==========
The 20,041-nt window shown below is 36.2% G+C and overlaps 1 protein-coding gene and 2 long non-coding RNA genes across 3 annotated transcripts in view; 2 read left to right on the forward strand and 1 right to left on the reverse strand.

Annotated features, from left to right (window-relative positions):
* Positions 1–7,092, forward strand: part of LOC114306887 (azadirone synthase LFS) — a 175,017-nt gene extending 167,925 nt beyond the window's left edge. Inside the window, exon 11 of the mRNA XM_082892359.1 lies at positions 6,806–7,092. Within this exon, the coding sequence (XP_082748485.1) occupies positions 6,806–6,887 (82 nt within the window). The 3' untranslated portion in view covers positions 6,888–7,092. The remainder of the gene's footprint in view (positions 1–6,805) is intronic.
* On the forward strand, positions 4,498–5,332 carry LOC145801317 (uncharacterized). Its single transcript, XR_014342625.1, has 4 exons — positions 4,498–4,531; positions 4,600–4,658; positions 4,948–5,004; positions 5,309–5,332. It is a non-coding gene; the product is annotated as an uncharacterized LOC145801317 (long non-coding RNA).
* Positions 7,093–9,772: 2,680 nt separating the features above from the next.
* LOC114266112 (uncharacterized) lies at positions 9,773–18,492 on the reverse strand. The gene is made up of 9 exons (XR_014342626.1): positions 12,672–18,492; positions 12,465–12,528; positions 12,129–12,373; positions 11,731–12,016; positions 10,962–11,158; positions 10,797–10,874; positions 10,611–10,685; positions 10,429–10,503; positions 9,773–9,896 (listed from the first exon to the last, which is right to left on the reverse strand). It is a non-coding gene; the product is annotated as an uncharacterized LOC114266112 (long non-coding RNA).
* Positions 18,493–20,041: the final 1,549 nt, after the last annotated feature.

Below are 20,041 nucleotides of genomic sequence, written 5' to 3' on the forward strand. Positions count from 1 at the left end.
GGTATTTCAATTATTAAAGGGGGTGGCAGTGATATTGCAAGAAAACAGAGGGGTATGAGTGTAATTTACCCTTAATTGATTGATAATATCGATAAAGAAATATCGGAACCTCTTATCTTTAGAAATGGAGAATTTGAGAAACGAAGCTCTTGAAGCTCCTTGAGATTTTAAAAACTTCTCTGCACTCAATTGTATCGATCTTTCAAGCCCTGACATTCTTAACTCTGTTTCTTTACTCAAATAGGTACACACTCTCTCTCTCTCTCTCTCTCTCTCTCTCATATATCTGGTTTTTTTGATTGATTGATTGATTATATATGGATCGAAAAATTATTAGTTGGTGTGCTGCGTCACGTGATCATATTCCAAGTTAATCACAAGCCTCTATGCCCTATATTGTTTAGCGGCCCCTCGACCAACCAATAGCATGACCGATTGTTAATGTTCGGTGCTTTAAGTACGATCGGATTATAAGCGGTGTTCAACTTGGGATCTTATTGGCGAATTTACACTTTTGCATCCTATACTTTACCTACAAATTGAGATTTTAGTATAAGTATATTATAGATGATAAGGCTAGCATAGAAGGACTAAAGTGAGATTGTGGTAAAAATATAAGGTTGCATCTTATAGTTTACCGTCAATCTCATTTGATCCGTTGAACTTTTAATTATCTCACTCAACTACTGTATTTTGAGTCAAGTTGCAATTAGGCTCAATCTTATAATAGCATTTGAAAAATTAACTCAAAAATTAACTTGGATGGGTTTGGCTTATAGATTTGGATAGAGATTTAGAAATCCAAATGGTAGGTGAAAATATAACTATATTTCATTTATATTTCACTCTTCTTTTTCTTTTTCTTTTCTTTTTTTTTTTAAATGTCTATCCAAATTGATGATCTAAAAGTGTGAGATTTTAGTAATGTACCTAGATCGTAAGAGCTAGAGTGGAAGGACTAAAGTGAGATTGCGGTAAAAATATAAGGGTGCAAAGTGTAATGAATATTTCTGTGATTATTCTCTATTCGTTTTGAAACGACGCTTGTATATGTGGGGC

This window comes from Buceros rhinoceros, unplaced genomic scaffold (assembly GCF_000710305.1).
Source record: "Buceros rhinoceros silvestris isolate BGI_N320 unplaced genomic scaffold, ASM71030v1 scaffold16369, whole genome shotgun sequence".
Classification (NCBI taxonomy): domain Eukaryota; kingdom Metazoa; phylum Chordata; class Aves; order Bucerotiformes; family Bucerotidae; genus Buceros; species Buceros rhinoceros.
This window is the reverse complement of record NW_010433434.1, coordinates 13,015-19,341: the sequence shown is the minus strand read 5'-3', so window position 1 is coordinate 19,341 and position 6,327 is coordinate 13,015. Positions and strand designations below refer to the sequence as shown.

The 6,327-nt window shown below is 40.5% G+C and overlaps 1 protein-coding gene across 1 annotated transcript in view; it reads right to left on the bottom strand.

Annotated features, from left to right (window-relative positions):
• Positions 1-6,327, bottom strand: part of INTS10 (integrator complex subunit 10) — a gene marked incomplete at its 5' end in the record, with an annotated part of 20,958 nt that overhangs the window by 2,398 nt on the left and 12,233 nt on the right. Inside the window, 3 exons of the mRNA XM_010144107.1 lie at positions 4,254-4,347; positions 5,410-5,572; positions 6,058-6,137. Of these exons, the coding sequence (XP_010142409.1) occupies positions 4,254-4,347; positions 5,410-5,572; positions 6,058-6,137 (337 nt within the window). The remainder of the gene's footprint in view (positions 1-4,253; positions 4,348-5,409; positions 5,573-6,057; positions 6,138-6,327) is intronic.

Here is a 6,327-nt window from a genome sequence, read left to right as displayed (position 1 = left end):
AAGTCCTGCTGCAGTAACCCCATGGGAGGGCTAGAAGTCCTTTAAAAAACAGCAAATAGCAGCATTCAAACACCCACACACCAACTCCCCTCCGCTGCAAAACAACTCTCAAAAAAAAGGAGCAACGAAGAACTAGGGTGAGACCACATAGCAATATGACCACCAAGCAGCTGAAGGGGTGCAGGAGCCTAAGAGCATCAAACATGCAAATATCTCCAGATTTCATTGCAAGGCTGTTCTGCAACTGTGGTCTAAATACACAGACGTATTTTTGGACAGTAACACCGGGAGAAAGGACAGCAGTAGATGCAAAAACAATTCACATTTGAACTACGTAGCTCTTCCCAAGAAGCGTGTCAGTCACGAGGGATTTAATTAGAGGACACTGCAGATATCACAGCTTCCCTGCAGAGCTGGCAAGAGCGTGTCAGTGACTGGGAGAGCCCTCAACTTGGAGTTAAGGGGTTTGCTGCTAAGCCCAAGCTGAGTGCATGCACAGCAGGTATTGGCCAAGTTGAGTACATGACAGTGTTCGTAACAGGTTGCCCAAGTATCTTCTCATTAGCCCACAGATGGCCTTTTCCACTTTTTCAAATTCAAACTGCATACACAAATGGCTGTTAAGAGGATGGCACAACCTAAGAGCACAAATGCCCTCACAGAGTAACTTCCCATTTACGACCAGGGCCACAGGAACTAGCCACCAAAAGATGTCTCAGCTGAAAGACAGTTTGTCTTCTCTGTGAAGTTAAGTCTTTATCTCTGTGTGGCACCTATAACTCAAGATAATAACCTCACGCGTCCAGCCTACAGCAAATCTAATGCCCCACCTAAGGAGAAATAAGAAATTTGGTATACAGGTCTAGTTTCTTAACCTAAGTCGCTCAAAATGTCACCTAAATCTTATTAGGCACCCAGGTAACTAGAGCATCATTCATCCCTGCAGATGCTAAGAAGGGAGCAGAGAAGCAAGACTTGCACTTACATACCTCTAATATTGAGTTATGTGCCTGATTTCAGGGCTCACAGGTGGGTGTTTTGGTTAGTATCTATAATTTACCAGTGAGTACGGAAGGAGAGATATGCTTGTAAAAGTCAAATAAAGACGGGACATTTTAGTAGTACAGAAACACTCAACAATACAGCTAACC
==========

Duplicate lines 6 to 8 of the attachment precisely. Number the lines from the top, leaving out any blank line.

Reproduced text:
* LOC114266112 (uncharacterized) lies at positions 9,773–18,492 on the reverse strand. The gene is made up of 9 exons (XR_014342626.1): positions 12,672–18,492; positions 12,465–12,528; positions 12,129–12,373; positions 11,731–12,016; positions 10,962–11,158; positions 10,797–10,874; positions 10,611–10,685; positions 10,429–10,503; positions 9,773–9,896 (listed from the first exon to the last, which is right to left on the reverse strand). It is a non-coding gene; the product is annotated as an uncharacterized LOC114266112 (long non-coding RNA).
* Positions 18,493–20,041: the final 1,549 nt, after the last annotated feature.

Below are 20,041 nucleotides of genomic sequence, written 5' to 3' on the forward strand. Positions count from 1 at the left end.